In a recent post on the National Association of Home Builder's (NAHB's) Eye on Housing blog, chief economist Paul Emrath said rising softwood lumber prices have added $35,872 to the price of an average new single-family home, and $12,966 to the market value of an average new multifamily home.
The price increases affect any softwood used in structural framing, sheathing, flooring and underlayment, interior wall and ceiling finishing, cabinets, doors, windows, roofing, siding, soffit and fascia, and exterior features such as garages, porches, decks, railing, fences, and landscape walls. Products include not just dimensional lumber, by plywood, OSB, particle and fiberboard, shakes and shingles.
Emrath quotes prices from data tracker Random Lengths that, as of April 17, 2020, the total cost to a builder for all the lumber and manufactured lumber products described above was $16,927 for the products in an average single-family home, and $5,940 for the products in an average multifamily home. By April 23, 2021, the fully phased-in costs have risen to $48,136 for the softwood lumber products in an average single-family, and $17,220 for the products in an average multifamily, home. These estimates represent a 184 percent and 190 percent increase in single-family and multifamily builders' lumber costs, respectively, over the past year and translates to a rent increase of $119 per month for a new apartment.
Emrath says the increase in the average new home price has priced more than 5.5 million U.S. households out of the market, meaning that these households could qualify for a mortgage to buy the average new home before the price increase, but not afterwards.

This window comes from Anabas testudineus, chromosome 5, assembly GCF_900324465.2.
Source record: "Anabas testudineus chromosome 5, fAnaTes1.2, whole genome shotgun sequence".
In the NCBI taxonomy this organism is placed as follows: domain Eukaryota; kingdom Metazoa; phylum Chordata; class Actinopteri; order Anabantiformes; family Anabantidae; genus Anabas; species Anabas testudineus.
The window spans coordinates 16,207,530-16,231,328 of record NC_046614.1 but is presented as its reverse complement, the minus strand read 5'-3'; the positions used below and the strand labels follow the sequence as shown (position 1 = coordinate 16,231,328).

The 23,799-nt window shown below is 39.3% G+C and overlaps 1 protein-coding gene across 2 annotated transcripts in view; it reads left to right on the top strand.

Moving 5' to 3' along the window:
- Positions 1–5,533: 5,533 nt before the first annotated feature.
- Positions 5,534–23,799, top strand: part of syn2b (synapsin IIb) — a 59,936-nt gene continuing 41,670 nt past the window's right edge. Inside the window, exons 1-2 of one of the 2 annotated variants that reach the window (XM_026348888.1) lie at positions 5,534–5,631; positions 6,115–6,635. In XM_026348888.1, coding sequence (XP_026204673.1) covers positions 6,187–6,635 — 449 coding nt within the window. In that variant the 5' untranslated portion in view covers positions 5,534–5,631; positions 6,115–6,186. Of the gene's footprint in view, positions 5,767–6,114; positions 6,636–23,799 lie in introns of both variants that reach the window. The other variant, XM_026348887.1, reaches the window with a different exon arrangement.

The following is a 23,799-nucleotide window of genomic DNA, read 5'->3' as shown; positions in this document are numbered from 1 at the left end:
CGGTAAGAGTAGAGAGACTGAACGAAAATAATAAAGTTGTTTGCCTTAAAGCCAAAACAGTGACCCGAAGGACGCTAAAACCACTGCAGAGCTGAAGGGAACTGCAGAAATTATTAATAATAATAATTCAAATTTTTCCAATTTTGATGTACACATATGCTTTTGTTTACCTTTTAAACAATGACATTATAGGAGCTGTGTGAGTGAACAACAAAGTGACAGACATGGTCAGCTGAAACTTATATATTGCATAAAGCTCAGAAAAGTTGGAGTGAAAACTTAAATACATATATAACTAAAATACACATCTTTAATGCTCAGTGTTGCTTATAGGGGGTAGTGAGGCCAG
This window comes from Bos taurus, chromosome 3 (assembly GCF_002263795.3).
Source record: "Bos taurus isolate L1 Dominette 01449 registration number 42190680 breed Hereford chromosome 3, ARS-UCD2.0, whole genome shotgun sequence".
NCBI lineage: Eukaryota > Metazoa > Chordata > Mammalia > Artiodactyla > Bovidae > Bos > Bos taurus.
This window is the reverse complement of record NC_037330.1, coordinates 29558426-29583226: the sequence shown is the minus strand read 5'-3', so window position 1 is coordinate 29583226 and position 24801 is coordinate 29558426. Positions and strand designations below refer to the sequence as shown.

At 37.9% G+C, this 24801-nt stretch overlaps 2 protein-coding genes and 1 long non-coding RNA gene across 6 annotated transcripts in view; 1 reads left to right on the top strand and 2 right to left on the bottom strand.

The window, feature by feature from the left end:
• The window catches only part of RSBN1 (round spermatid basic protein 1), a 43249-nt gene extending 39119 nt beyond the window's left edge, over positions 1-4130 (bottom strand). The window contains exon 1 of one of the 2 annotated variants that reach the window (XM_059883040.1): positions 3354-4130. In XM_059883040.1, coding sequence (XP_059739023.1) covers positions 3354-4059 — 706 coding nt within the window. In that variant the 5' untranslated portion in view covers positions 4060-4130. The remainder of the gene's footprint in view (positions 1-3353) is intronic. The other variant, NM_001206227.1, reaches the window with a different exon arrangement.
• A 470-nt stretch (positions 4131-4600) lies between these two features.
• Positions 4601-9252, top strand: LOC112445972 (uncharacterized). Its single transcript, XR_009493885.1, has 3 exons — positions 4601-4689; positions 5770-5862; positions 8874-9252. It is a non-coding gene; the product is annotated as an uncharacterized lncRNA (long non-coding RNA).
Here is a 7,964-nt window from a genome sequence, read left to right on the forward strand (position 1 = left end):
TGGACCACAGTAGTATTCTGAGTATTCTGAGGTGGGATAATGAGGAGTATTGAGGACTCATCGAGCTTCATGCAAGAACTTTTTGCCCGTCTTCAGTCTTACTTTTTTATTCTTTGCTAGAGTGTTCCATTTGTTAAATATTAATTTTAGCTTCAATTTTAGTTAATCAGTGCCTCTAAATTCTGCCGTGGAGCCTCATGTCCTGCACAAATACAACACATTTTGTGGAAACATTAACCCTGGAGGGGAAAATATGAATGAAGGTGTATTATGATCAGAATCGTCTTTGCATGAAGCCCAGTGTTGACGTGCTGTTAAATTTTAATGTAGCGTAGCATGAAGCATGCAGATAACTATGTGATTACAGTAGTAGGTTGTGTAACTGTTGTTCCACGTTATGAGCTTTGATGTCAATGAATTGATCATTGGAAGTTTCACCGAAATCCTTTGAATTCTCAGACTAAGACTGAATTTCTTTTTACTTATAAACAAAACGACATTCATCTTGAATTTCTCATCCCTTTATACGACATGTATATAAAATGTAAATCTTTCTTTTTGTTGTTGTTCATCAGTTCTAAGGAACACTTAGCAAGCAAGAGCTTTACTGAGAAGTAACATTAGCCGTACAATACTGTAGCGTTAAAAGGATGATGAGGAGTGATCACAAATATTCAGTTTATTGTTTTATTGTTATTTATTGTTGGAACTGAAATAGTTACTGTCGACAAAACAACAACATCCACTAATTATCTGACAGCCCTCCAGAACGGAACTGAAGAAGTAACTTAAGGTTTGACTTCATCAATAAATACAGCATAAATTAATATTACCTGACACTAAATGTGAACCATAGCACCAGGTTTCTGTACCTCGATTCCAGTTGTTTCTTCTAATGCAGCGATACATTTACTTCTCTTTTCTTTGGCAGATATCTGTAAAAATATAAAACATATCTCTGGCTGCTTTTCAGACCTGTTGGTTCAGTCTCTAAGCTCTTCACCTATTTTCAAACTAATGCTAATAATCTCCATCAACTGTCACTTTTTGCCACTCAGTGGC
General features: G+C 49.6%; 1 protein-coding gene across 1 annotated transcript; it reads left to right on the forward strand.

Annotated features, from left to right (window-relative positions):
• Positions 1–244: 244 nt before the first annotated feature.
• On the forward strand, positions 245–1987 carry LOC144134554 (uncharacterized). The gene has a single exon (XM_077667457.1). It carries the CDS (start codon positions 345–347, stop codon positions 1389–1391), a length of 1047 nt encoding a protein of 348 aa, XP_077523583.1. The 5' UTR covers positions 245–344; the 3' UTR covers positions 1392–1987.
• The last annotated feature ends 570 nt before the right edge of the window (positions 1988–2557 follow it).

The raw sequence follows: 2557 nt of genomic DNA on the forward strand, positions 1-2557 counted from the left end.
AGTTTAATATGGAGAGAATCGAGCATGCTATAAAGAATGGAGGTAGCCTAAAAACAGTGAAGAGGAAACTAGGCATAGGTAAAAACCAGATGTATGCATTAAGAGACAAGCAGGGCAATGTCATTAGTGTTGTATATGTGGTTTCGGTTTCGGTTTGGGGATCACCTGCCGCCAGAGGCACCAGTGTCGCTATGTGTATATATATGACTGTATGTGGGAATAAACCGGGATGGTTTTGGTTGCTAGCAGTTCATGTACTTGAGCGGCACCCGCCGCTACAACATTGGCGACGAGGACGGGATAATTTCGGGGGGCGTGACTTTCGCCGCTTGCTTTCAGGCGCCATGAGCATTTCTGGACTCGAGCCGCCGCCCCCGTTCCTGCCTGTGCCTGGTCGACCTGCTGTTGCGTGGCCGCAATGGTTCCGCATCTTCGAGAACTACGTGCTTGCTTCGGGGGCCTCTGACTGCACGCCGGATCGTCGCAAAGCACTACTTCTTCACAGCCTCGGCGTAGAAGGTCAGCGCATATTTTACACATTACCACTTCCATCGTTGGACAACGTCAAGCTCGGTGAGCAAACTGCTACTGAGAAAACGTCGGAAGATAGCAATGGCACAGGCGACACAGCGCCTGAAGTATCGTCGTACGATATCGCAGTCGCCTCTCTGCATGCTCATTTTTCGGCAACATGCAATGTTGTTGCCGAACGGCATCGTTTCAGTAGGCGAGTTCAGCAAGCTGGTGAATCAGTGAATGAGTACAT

Wells Fargo is attempting to explain these increases and their bottom line is that it won't improve any time soon. The company's weekly Real Estate and Housing Commentary says lumber futures contracts for May delivery were priced at $1,645 per 1,000 board feet, up about 60 percent from one month ago and 374 percent over the past year. This is the fastest surge in lumber prices since the housing boom that followed World War II. Yet, home starts today are far from historic levels and the report places much of the blame on a sharp supply-demand imbalance caused by the pandemic.
At the pandemic's onset, sawmills shut down or vastly reduced operations as states and provinces imposed operating restrictions and social distancing mandates. Demand, however, didn't behave accordingly. Fueled by the pandemic's new work-and-learn-at-home lifestyle, home sales and remodeling surged. More people were moving to the suburbs and rapidly-growing metro areas in the South and Mountain West and with few existing homes for sale, prospective buyers turned to the new home market.
Home building continued in many locations, was shut down only briefly in others, and emerged from the lockdowns largely unscathed. The lumber industry, however, has been slow to reopen, particularly in the Pacific Northwest and Canada.
The U.S. forest products industry was short of capacity even prior to the pandemic, creating increasing dependency on imports. Episodic surges of COVID and continuing vaccination problems have held down production in Central Europe while recent weakness of the dollar relative to the euro and Canadian dollar has also contributed to price increases. Import prices for wood products manufacturers have soared 80 percent over the past year.